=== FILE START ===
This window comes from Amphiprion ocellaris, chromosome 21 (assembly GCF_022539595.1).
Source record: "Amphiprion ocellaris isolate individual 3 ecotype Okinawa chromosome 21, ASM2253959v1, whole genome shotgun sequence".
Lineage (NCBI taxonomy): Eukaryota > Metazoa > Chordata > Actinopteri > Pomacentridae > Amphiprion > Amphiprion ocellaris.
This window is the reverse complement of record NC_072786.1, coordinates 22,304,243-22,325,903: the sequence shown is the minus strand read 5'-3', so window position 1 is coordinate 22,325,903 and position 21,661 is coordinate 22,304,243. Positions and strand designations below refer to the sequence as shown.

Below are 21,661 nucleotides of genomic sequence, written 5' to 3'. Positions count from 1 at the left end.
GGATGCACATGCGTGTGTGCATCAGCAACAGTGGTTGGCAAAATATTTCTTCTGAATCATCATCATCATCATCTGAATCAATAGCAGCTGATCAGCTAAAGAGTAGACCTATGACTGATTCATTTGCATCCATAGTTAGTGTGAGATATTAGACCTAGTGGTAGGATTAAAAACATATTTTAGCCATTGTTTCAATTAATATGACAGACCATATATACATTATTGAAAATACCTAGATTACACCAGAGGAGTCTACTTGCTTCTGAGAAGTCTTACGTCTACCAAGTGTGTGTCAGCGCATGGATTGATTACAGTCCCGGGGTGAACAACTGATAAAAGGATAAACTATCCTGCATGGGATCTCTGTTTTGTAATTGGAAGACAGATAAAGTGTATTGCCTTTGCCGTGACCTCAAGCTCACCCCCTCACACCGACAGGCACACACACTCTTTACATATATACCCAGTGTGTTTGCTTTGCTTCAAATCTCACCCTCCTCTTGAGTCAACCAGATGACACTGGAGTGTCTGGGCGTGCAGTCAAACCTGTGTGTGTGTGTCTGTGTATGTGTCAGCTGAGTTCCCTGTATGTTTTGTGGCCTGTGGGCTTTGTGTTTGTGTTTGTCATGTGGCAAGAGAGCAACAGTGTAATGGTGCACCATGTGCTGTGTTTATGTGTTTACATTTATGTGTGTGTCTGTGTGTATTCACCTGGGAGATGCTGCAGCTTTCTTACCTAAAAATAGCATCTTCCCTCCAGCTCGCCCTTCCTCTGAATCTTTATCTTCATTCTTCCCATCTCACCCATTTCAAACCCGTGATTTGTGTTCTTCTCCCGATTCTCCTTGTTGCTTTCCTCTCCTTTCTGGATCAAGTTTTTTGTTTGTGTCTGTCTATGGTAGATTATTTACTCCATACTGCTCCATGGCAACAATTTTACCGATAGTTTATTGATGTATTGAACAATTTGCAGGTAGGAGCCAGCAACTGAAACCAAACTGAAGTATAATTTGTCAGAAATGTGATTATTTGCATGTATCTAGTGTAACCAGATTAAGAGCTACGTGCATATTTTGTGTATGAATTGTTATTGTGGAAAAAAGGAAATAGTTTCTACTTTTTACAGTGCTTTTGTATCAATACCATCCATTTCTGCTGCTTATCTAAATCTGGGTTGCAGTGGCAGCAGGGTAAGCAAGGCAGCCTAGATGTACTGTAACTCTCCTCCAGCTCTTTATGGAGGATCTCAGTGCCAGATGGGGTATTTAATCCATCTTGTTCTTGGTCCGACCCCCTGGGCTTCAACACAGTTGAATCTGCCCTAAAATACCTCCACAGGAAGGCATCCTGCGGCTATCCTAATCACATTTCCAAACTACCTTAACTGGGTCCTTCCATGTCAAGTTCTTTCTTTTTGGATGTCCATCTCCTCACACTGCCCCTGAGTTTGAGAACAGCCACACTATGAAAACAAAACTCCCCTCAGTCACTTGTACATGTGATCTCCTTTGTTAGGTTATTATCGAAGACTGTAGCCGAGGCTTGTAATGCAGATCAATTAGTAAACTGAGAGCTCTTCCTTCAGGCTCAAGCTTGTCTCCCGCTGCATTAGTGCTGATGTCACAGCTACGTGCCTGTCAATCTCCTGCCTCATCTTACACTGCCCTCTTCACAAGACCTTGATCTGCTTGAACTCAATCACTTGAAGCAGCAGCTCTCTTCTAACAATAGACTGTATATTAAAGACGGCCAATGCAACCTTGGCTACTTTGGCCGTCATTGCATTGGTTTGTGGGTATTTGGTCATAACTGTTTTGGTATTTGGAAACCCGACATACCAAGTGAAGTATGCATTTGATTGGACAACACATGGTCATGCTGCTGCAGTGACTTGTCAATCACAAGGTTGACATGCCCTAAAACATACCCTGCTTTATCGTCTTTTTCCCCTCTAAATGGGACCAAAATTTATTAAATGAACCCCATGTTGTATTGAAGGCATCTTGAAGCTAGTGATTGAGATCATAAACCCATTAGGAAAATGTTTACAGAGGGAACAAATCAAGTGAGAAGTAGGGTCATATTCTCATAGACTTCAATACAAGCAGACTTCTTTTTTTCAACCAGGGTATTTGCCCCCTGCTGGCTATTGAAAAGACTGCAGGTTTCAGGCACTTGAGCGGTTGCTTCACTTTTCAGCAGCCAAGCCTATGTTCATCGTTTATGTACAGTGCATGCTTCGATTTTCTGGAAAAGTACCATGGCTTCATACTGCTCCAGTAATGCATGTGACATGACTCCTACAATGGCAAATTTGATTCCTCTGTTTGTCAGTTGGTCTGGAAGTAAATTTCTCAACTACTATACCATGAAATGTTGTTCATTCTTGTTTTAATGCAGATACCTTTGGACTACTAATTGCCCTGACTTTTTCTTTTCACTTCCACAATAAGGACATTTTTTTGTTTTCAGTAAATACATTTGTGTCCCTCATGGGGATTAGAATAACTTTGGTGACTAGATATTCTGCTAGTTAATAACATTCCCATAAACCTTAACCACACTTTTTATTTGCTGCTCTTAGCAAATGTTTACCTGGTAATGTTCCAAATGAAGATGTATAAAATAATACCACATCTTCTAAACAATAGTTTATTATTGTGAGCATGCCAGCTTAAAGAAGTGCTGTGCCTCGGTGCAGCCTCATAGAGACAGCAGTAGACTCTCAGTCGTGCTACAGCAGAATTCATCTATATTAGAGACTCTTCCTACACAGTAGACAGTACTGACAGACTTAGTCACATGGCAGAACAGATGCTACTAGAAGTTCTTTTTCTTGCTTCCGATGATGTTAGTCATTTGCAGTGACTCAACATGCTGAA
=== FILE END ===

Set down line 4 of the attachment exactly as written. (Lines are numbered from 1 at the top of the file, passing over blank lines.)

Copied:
This window is the reverse complement of record NC_072786.1, coordinates 22,304,243-22,325,903: the sequence shown is the minus strand read 5'-3', so window position 1 is coordinate 22,325,903 and position 21,661 is coordinate 22,304,243. Positions and strand designations below refer to the sequence as shown.